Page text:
So to put it simply… I am pretty much allergic to my own sweat. When I thought I was having flushing attacks I was actually breaking out in blotchy hives. The doctor explained that being allergic to my own sweat (when I am the sweatiest person on earth) is a pretty vicious and never ending cycle. This was not the greatest thing to hear but it was reassuring to hear a doctor understanding my predicament.

When Googling about the condition I came across a lot of news / health articles that simply said ‘Woman is allergic to exercise’ like some sort of gripping news headline meant to attract readers. This was slightly disconcerting but also exactly what I felt like.

Anyways! Currently scientists and researchers don’t actually know why cholinergic urticaria (or heat hives) develops, or what causes it. Some research indicates it could be down to an autoimmune condition to one’s own sweat or ‘sweat serum’. Other studies, however, have suggested it could be a result of an allergic component or even a blood disorder.

There is no cure for Cholinergic urticaria, and treatment options are often limited. Some common treatments include taking antihistamines (such a Allegra, Zyrtec, or stronger ones), avoiding known triggers (such as hot weather, physical activity, and spicy foods), corticosteroids (only for extreme cases), anabolic steroids, UVB therapy, sweat/exercise therapy, diet changes (such as avoiding known trigger foods), and more.

Cholinergic urticaria often changes, much like season allergies or other allergic conditions. Individuals may experience periods of heightened sensitivity, as well as periods of almost no reactions or very low sensitivity. This can sometimes be affected by seasonal weather, as well as other unknown factors. This condition may last for months, years, or may even go away and come back sporadically throughout one’s live.

In one study, the average duration was approximately 7 years, although some people had this condition (on and off) for up to 30 years. Even though this condition may be long-lasting and highly variable, individuals suffering with this can often find treatment regimens that enable them to live a relatively high quality of life and go on to work, go to school, and engage in other activities.

So I am now on 4 antihistamines (2 taken in the morning and in the evening) and trying to avoid – but sometimes giving in to – trigger foods. Here is a list of the foods high in histamine for anyone interested:

Histamine Rich-Food:

  • Fermented alcoholic beverages, especially wine, champagne and beer
  • Fermented foods: sauerkraut, vinegar, soy sauce, yogurt,etc
  • Vinegar-containing foods: pickles, mayonnaise, olives
  • Cured meats: bacon, salami, pepperoni, luncheon meats and hot dogs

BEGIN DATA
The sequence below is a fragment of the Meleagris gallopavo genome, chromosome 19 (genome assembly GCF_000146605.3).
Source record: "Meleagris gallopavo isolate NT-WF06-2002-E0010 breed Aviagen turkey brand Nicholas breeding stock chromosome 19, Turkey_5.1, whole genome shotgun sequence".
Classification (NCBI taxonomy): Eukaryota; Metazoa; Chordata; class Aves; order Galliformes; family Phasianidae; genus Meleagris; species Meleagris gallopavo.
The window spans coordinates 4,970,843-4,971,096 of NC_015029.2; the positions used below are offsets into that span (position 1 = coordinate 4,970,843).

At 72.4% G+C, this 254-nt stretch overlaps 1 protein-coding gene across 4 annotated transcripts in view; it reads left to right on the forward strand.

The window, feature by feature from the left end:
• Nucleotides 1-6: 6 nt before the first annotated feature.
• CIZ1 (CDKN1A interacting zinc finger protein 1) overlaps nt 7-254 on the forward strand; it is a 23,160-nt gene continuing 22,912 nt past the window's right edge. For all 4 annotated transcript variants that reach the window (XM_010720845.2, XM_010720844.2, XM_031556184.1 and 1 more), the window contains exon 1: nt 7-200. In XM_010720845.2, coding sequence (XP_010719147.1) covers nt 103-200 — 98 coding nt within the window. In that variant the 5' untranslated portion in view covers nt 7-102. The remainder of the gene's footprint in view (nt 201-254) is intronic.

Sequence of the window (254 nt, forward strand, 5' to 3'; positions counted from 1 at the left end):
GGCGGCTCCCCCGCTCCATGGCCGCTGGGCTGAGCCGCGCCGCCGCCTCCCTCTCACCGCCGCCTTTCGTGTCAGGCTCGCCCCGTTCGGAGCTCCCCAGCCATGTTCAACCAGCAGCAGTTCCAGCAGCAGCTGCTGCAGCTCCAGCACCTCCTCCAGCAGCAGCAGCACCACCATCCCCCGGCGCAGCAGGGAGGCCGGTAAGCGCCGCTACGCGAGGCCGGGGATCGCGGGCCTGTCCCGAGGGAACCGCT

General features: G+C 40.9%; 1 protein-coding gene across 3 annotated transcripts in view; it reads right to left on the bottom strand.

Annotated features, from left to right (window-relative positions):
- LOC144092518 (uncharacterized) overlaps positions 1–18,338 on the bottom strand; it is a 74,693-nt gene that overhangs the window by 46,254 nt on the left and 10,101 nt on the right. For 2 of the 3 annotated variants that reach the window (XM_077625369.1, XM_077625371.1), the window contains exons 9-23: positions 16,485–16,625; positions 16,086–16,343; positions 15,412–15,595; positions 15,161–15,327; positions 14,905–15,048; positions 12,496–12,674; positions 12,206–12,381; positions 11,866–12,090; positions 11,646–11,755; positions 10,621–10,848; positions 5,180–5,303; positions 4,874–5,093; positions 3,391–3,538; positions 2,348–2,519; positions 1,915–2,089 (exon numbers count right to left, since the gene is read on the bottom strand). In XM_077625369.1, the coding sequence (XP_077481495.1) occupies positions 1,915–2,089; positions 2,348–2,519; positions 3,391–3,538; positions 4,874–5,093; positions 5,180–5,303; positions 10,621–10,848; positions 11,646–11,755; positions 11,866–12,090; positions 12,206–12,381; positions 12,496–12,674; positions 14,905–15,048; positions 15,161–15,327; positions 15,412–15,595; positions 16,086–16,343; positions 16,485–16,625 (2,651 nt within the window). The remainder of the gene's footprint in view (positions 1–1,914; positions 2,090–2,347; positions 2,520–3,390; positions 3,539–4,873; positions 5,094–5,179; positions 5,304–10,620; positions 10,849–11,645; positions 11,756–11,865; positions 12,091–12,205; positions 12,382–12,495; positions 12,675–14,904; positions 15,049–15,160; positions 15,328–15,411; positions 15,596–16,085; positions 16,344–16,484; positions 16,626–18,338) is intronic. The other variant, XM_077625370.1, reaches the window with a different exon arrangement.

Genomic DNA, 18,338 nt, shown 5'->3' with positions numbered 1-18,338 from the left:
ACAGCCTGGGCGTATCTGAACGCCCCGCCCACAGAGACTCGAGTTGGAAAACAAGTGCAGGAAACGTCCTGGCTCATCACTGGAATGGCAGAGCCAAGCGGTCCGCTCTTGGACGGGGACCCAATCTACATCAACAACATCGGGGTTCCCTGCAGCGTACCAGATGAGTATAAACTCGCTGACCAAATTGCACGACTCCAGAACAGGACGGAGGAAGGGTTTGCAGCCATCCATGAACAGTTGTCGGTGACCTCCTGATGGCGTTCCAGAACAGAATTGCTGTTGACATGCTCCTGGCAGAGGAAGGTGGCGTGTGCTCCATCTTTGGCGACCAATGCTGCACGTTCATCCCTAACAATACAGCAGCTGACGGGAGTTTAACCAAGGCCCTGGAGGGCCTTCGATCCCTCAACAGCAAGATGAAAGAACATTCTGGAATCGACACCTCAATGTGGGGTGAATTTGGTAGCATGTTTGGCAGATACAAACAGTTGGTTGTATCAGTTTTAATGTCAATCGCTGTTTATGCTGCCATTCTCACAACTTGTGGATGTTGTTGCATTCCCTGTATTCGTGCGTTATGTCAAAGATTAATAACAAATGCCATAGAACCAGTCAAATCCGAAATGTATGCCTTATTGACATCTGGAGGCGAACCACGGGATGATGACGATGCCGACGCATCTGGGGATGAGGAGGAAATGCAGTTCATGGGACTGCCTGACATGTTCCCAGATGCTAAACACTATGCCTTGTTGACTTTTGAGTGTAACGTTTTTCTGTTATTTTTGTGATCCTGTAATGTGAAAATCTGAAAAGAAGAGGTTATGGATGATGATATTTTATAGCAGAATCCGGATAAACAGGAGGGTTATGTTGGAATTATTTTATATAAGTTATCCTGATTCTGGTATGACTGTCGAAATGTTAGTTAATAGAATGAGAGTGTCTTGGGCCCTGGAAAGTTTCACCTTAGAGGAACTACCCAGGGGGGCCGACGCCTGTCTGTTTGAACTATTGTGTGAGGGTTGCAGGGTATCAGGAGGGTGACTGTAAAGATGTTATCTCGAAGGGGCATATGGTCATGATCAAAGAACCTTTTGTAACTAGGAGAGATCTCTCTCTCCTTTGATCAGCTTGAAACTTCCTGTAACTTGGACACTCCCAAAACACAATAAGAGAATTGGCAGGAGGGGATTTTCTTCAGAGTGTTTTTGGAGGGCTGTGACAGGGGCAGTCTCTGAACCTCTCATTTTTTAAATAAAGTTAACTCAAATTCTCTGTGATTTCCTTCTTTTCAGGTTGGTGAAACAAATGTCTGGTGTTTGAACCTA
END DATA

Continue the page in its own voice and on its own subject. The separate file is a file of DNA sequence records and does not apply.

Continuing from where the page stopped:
• Soured foods: sour cream, sour milk, buttermilk, soured bread, etc
  • Dried fruit: apricots, prunes, dates, figs, raisins
  • Most citrus fruits
  • Aged cheese including goat cheese
  • Nuts: walnuts, cashews, and peanuts
  • Vegetables: avocados, eggplant, spinach, and tomatoes (this explains a lot!)
  • Smoked fish and certain species of fish: mackerel, tuna, anchovies, sardines

Histamine-Releasing Foods:

  • tomatoes1Alcohol
  • Bananas
  • Chocolate
  • Cow’s Milk
  • Nuts
  • Papaya
  • Pineapple
  • Shellfish
  • Strawberries
  • Tomatoes (this explains a lot!)
  • Wheat Germ
  • Many artificial preservatives and dyes

The antihistamines have helped a bit although I still suffer with 1 or 2 flare ups everyday and the night sweats don’t seem to want to give up. Maybe I’ll do an update to this post at some point in the future…

So apologises for the ridiculously long post but that was my weird old journey to finding out that alongside my SPD I also have Cholinergic Urticaria!

Cure/treatment options quote: www.cholinergicurticaria.net

Foods list: www.mindbodygreen.com ‘Everything you need to know about histamine intolerance’.

Hello to you 👋

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Hello to you – I’ve recently had an influx of lovely new followers here on my blog and on my Instagram page! So I thought why not give everyone a little intro (or refresh!) on who I am and why I blog about sensory stuff. To me there is no better way then a good old-fashioned drawing to explain a bit about myself!

Summary of my drawings in text:

  1. I’m Emily, I am 23 years old and I work as a Creative Designer.
  2. I have Sensory Processing Disorder: a neurological disorder that (put simply) makes it hard to receive information to my brain. SPD is a neurological traffic jam and info I receive through my 5 senses doesn’t get organised or detected properly. This means my 5 senses are constantly overwhelmed and overworked so the world is a sensory place for me. SPD creates challenges in my everyday living and performing tasks. I was assessed / diagnosed with SPD aged 8 by an Occupational Therapist (OT).
  3. SPD described in a sentence: It’s like receiving every sense all at once: touch, taste, sight, smell and sound!
  4. I was 21 when I began blogging – hence the name ’21andsensory’. I decided to start documenting my sensory life right here on this very blog. I share tips, tricks, experiences, reviews and much more!
  5. I also experience/have/suffer from: anxiety, dyslexia, mild OCD and hyperhydrosis (excessive sweating and flushing)
  6. I even have my own sensory podcast…! You can have a listen here if you like. Also available through Apple Podcasts and Google Play.